But this is all wild con­jec­ture. I have no idea what hap­pened.

Page 2. How would you con­duct this in­ves­ti­ga­tion?

I’d make ev­ery­one fill out this stupid fuck­ing form and hope for a con­fes­sion be­cause oth­er­wise I have no le­gal re­course in the mat­ter. Shouldn’t say that. I’d check the cam­eras, and in­ter­view a few sus­pects. Noth­ing else you can really do, is there?

I guess I’m be­ing kind of a jack­ass. But I have been hav­ing a bad night, a bad week, and a bad month at work. With the end in sight,

this seems like a lot of bull­shit to go through when ei­ther they know who took the money or they don’t.

Page 3. List five (5) rea­sons why some­one might take this money.

I am hav­ing that dream where you show up to an exam that you haven’t stud­ied for, and sud­denly can’t re­mem­ber hav­ing ever at­tended a sin­gle class. Let’s see, five rea­sons. Ter­ri­ble wages. Poor treat­ment. Low self-es­teem. Bad day. Good day. Fam­ily prob­lems. Men­tal prob­lems. Cor­po­rate rage. Ser­vice in­dus­try burnout. Stick­ing it to the man. Just for a laugh. Drugs. Debts. De­pres­sion. Des­per­a­tion.

I quickly get to the short an­swer ques­tions and read an­other dis­claimer say­ing my an­swers will be taken very se­ri­ously and to an­swer hon­estly.

Doy. If this is such a big deal, why don’t they just talk to us about it? Do you know who took the money? I have a few ideas. I write, No. Did you take the money? I wish. They did say to an­swer hon­estly. Did you have any part in tak­ing the money? Je­sus. No. Should we be­lieve that the an­swers you’ve pro­vided us with are true?

What? Fuck off. Who an­swers ‘no’ to that? I refuse to write yes. Baf­fled, I write, You gotta do what you gotta do.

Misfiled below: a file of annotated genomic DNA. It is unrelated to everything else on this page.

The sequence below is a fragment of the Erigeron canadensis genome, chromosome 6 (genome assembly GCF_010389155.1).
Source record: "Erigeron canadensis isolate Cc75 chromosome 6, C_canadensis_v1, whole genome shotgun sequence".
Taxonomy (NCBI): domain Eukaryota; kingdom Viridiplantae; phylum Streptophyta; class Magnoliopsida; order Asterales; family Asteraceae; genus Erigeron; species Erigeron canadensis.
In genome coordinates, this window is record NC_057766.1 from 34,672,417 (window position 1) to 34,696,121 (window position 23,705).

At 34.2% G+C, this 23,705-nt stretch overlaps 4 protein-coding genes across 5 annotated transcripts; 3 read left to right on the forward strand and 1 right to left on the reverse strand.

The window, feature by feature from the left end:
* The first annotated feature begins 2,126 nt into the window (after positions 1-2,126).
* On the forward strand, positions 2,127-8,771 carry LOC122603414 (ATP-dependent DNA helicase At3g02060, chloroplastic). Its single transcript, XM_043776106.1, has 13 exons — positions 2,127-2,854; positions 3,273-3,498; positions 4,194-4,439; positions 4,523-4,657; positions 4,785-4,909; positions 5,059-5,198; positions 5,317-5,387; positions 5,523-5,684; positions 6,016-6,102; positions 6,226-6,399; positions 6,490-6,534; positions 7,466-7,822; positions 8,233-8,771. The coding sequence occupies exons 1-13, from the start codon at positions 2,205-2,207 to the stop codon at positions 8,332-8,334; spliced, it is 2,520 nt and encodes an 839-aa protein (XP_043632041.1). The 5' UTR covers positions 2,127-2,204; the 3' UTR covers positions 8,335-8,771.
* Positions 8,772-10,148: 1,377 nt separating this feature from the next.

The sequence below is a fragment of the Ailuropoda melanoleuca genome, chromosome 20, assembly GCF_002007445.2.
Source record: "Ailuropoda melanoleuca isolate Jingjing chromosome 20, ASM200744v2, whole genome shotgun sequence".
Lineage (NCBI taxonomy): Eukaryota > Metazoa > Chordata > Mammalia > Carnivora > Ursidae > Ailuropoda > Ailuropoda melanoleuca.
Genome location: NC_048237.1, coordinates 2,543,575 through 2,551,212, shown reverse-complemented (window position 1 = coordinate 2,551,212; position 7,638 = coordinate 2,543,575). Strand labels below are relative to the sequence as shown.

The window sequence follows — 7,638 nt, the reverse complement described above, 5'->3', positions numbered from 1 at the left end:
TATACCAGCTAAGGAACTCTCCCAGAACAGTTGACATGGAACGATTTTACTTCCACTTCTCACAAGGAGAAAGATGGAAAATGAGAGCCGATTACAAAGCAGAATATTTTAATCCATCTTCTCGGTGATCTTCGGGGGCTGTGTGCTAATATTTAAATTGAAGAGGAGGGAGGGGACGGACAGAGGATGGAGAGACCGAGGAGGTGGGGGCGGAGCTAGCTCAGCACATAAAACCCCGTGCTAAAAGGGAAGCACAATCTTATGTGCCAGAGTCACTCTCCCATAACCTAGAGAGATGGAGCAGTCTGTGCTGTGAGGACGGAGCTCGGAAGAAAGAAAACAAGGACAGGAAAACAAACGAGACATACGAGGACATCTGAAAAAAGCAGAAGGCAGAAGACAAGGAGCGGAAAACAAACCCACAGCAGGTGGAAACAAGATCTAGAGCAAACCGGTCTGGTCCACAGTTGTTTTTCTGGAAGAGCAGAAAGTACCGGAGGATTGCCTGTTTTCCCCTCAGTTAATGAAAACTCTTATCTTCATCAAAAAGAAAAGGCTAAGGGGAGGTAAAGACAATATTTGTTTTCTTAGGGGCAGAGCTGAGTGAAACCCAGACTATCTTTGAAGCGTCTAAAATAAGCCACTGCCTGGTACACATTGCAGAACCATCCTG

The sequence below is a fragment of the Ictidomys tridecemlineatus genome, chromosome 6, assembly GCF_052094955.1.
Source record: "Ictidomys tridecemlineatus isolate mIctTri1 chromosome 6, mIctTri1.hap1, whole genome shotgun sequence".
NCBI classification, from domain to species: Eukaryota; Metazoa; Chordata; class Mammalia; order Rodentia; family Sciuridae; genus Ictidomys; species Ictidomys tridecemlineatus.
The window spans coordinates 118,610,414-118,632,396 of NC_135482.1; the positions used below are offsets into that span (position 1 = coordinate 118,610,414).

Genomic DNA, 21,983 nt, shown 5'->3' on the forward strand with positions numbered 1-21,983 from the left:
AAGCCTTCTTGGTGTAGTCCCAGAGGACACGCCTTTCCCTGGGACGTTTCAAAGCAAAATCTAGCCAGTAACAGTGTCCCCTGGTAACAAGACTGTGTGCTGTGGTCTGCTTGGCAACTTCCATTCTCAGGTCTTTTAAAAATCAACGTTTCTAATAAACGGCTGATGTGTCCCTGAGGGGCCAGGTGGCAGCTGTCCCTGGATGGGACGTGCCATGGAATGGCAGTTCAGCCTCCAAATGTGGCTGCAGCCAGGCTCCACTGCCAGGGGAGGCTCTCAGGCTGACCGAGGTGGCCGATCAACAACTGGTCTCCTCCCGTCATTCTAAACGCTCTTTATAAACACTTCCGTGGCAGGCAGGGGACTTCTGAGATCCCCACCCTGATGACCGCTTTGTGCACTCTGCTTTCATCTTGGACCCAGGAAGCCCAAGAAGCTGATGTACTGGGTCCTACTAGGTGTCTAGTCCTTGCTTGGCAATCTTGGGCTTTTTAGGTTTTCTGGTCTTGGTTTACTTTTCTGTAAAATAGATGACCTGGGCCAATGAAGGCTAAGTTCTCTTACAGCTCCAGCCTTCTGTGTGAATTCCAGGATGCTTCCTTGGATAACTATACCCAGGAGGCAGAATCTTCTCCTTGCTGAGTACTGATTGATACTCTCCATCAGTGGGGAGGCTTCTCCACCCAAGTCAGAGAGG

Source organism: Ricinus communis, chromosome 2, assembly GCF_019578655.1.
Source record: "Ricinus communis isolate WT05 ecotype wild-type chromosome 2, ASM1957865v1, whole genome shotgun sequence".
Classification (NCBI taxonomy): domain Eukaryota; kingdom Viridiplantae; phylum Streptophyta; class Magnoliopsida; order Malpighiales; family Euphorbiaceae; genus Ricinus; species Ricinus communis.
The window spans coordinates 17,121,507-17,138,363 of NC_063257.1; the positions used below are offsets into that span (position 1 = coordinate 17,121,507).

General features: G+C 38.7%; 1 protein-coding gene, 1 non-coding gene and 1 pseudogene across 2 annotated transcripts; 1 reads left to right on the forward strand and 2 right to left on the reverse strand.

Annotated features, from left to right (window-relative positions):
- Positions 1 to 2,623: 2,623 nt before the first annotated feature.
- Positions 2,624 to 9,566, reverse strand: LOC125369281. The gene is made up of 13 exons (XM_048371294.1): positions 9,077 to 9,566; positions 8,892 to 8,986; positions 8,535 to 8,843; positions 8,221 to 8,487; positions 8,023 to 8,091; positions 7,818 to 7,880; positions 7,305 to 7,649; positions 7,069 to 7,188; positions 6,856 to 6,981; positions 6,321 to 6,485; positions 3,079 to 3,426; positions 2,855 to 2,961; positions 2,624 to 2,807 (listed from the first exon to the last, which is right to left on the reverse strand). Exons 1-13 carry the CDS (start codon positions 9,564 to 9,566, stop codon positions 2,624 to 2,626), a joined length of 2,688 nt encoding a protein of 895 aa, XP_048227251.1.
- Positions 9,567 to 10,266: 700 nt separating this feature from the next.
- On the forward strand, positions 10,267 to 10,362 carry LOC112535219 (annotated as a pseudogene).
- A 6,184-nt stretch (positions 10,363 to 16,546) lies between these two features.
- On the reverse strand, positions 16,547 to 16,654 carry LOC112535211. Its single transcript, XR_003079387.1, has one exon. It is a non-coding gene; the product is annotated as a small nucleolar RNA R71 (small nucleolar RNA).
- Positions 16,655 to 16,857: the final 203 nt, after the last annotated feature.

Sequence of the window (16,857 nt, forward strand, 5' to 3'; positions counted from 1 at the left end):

If you an­swered yes to the above ques­tion, give one rea­son why.

I am a good Chris­tian soul. I pay my taxes. You can’t prove nothin’! I won­der if I should speak to a lawyer. What would you say if we found out that you had lied on this ques­tion­naire?

Ob­jec­tion, Your Hon­our. This piece of pa­per is bad­ger­ing the wit­ness.

What emo­tions did you ex­pe­ri­ence while com­plet­ing this form? Shock. Rage. Con­tempt. Ha­tred. And fi­nally, How much of the stolen money would you be will­ing to pay back to the Tar­sucks cor­po­ra­tion? …What? I mean... Really? Frankly, I con­clude, I am of­fended to be asked most of these ques­tions, par­tic­u­larly by a ques­tion­naire. I find this form ab­surd and ac­cusatory, and I am not con­vinced that it is en­tirely le­gal. Al­though I as­sume you know your loop­holes. Feel free to talk to me like a hu­man any time — you know, in per­son — if you have any fur­ther ques­tions. I hope you get your man. (Present Day) “So, Su­san, how were you able to or­ches­trate this giv­ing of free cof­fees to friends?”

“Well.. I’d make them a drink, and I’d hand it off to them. And I wouldn’t ring it in.” “And the peo­ple you work with?” “I think we all do it. I’m — sorry.” “Su­san, you filled out a form for us last week.”

“Yes. I’m sorry about that. I was a lit­tle… flip­pant.” “We take these forms very se­ri­ously.” “I know.” “We use top of the line, state of the art an­a­lytic tech­niques em­ployed by the po­lice, CSIS, the CIA, the FBI,” Each acro­nym spo­ken as if more im­pres­sive than the last. “We not only read what you tell us, we read what you don’t tell us.” Is that so. “Su­san, did you know that you did not once deny tak­ing this money on the ques­tion­naire?” Huh. “We asked you di­rectly if you took it and you wrote, I wish.”

“Well, I was an­gry and I do wish I took the money. I mean, I wish I had it. ‘Cause then at least I’d have a thou­sand dol­lars. I don’t have any­thing close to that.”

“How did you know it was a thou­sand dol­lars?” Oh, shit. I’m not sup­posed to know that. “Me­gan told me.” Sorry Me­gan. “I made her, really. I’m sure she didn’t mean to — ”

“That’s fine. We’ll deal with Me­gan later. Now, Su­san, we asked you if we should be­lieve your an­swers and you wrote, You gotta do what you gotta do.”

“Yyeaaahh. Sorry. I just though these forms were, well, ridicu­lous, but also kind of ir­rel­e­vant. I mean, you have so many cam­eras in here! You must know who did it.”

“What we see on cam­era is not as im­por­tant as what you tell us, Su­san.” “Really?” “Video ev­i­dence would never hold up against what you tell us.” “Well, I don’t know about that.” “It’s true, Su­san. This is why we’re giv­ing you the chance to be hon­est with us.”

“I have noth­ing to be hon­est about. I mean—” Damn it. “I am be­ing hon­est.”